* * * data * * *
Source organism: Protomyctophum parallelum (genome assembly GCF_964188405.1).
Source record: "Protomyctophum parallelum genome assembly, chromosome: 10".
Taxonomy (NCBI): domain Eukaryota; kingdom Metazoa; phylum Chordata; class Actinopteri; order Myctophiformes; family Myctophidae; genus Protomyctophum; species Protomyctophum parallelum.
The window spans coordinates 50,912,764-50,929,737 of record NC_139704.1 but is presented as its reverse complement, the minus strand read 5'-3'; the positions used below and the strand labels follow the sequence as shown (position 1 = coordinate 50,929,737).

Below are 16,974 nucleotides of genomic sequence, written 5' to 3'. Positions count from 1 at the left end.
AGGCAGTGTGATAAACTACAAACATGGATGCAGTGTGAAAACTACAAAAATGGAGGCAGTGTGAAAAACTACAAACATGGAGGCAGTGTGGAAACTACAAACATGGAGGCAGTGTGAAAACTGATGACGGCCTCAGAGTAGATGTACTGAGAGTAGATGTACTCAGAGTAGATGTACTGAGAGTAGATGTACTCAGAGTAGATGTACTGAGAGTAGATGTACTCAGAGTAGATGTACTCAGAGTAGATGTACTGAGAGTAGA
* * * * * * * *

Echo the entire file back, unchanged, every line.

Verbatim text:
Source organism: Protomyctophum parallelum (genome assembly GCF_964188405.1).
Source record: "Protomyctophum parallelum genome assembly, chromosome: 10".
Taxonomy (NCBI): domain Eukaryota; kingdom Metazoa; phylum Chordata; class Actinopteri; order Myctophiformes; family Myctophidae; genus Protomyctophum; species Protomyctophum parallelum.
The window spans coordinates 50,912,764-50,929,737 of record NC_139704.1 but is presented as its reverse complement, the minus strand read 5'-3'; the positions used below and the strand labels follow the sequence as shown (position 1 = coordinate 50,929,737).

Below are 16,974 nucleotides of genomic sequence, written 5' to 3'. Positions count from 1 at the left end.
AGGCAGTGTGATAAACTACAAACATGGATGCAGTGTGAAAACTACAAAAATGGAGGCAGTGTGAAAAACTACAAACATGGAGGCAGTGTGGAAACTACAAACATGGAGGCAGTGTGAAAACTGATGACGGCCTCAGAGTAGATGTACTGAGAGTAGATGTACTCAGAGTAGATGTACTGAGAGTAGATGTACTCAGAGTAGATGTACTGAGAGTAGATGTACTCAGAGTAGATGTACTCAGAGTAGATGTACTGAGAGTAGA